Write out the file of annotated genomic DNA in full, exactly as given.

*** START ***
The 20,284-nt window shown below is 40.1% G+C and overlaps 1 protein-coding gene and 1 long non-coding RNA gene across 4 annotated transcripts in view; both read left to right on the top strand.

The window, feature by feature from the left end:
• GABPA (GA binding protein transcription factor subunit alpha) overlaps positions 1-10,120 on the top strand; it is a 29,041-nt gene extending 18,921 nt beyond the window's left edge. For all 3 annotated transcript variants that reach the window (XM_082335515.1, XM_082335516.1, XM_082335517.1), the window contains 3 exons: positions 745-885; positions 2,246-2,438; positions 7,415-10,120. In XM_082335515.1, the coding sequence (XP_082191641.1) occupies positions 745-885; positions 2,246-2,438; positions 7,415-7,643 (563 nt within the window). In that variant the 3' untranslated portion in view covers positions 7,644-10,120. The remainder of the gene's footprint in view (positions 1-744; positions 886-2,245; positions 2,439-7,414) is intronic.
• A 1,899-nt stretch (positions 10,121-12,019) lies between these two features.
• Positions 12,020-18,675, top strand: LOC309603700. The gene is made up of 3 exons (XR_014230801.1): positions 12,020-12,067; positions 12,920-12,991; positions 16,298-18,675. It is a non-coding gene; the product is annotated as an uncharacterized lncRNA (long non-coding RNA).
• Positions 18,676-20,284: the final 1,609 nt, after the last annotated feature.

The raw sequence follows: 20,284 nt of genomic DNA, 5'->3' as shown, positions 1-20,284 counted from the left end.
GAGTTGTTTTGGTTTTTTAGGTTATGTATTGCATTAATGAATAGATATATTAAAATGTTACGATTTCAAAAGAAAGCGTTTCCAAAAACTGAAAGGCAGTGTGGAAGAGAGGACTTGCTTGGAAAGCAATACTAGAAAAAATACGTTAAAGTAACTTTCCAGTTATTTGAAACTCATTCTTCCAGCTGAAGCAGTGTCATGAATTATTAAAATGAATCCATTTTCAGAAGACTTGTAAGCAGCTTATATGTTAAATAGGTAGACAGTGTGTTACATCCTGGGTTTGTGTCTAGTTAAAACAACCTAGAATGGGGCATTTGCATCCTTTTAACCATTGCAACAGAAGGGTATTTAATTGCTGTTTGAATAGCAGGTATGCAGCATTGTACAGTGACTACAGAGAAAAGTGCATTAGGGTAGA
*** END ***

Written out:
The 20,284-nt window shown below is 40.1% G+C and overlaps 1 protein-coding gene and 1 long non-coding RNA gene across 4 annotated transcripts in view; both read left to right on the top strand.

The window, feature by feature from the left end:
• GABPA (GA binding protein transcription factor subunit alpha) overlaps positions 1-10,120 on the top strand; it is a 29,041-nt gene extending 18,921 nt beyond the window's left edge. For all 3 annotated transcript variants that reach the window (XM_082335515.1, XM_082335516.1, XM_082335517.1), the window contains 3 exons: positions 745-885; positions 2,246-2,438; positions 7,415-10,120. In XM_082335515.1, the coding sequence (XP_082191641.1) occupies positions 745-885; positions 2,246-2,438; positions 7,415-7,643 (563 nt within the window). In that variant the 3' untranslated portion in view covers positions 7,644-10,120. The remainder of the gene's footprint in view (positions 1-744; positions 886-2,245; positions 2,439-7,414) is intronic.
• A 1,899-nt stretch (positions 10,121-12,019) lies between these two features.
• Positions 12,020-18,675, top strand: LOC309603700. The gene is made up of 3 exons (XR_014230801.1): positions 12,020-12,067; positions 12,920-12,991; positions 16,298-18,675. It is a non-coding gene; the product is annotated as an uncharacterized lncRNA (long non-coding RNA).
• Positions 18,676-20,284: the final 1,609 nt, after the last annotated feature.

The raw sequence follows: 20,284 nt of genomic DNA, 5'->3' as shown, positions 1-20,284 counted from the left end.
GAGTTGTTTTGGTTTTTTAGGTTATGTATTGCATTAATGAATAGATATATTAAAATGTTACGATTTCAAAAGAAAGCGTTTCCAAAAACTGAAAGGCAGTGTGGAAGAGAGGACTTGCTTGGAAAGCAATACTAGAAAAAATACGTTAAAGTAACTTTCCAGTTATTTGAAACTCATTCTTCCAGCTGAAGCAGTGTCATGAATTATTAAAATGAATCCATTTTCAGAAGACTTGTAAGCAGCTTATATGTTAAATAGGTAGACAGTGTGTTACATCCTGGGTTTGTGTCTAGTTAAAACAACCTAGAATGGGGCATTTGCATCCTTTTAACCATTGCAACAGAAGGGTATTTAATTGCTGTTTGAATAGCAGGTATGCAGCATTGTACAGTGACTACAGAGAAAAGTGCATTAGGGTAGA